The long ecological emergency of this century will creep into every area of our lives. It will change the natural world of wildlife and weather, and it will change our human culture too. It will re-write our geography and our maps, and stimulate new approaches to architecture and planning. It will change language, food and living habits. And you’ll be able to see it our art and culture.
In the same way that we might discuss how industrialisation changed art and literature two hundred years ago, future students will be able to study the influence of the climate emergency on the culture of our own era. Our changing relationship with nature is there in novels by Amitav Ghosh or Barbara Kingsolver. Themes of guilt and responsibility surface in Hollywood movies such as Downsizing, Insterstellar, or the enigmatic Annihilation.
The Royal Academy is currently hosting an exhibition that brings together artists whose work explores a state of ecological emergency. Called Eco-Visionaries, it includes film, sculpture, painting and installations.
Visitors enter the exhibition to the sound of a theremin, the haunting soundtrack that accompanies the first artwork – a model of the earth rotating in a tank of murky liquid. The tank gets more murky as the exhibition goes on. Visiting several weeks in, the earth is reduced to a dark and almost featureless ball, the continents just about discernible if you squint.
There’s a wide variety in the work displayed. Some are gaudy and elaborate, such as the imagined internal organs of a theoretical ‘plastivore’. Others are strikingly simple, such as the tilted chair by Virgil Abloh. Its legs are uneven lengths so that it looks like it is sinking, while a wedge under one leg hints at the short term solutions we call on to keep up the pretence of normality.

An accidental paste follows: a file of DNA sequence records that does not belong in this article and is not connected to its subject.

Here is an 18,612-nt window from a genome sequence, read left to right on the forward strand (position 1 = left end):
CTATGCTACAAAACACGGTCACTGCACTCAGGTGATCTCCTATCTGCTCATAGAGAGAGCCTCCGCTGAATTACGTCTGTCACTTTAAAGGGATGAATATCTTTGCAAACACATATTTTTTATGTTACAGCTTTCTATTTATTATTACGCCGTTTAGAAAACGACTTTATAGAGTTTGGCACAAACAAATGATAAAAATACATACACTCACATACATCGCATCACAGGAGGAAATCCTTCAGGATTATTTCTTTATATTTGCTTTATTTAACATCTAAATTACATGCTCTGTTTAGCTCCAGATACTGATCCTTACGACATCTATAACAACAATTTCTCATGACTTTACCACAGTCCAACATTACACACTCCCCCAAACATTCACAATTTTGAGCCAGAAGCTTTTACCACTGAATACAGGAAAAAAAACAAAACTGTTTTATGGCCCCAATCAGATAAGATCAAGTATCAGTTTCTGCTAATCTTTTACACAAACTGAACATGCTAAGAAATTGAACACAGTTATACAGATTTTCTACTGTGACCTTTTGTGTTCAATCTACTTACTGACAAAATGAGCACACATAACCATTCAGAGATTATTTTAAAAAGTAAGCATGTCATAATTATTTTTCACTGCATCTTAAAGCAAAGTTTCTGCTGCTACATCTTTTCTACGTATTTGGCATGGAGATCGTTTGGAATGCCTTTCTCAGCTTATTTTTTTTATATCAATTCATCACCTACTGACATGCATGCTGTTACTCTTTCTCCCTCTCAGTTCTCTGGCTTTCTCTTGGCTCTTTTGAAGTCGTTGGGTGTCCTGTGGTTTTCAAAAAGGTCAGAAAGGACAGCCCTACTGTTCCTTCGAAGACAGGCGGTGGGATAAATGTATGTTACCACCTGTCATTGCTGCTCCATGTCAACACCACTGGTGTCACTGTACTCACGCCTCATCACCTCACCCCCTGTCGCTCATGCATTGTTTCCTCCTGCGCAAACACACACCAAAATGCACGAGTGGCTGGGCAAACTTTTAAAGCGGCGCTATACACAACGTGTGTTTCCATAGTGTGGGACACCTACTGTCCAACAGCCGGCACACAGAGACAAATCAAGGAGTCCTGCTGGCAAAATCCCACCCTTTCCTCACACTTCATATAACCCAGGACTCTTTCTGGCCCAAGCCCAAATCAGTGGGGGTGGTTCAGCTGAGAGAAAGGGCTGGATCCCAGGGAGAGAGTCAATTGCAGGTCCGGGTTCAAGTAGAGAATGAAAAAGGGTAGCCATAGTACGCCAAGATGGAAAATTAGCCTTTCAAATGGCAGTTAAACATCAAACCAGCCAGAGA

There’s a fascinating film about lithium by the collective Unknown Fields. Filmed on the Bolivian salt flats, it combines the science of lithium and its cosmic origins with traditional folk tales about the mountains that overlook the white desert where it is found. The lithium is concentrated in these almost surreally colourful evaporation ponds, and there are photos and details of the expedition to film them over at the New Scientist.
I was also struck by Alexandra Daisy Ginsberg’s large projection in the central room. Called The Substitute, it “explores a paradox: our preoccupation with creating new life forms, while neglecting existing ones.” In this case, the substitute is a life-size projection of ‘Sudan’, the last male northern white rhino, who died in 2018 and ended hopes of saving the sub-species. The animal was scanned and digitised in the last few months of its life, and then rebuilt with artificial intelligence. Recently extinct and yet so lifelike, the rhino shuffles weightlessly about in the stark white room of a virtual gallery space as if it doesn’t know how it got there.
There’s a bit of a surprise in the final space, where visitors entered a darkened room on a carefully timed schedule. Behind the doors is a ingeniously choreographed ‘conversation’ between species about who might be best suited to thrive in a changing world. It uses live moon jellyfish as a work of art, some lights and mirrors trickery, and I found it funny, moving and beautiful.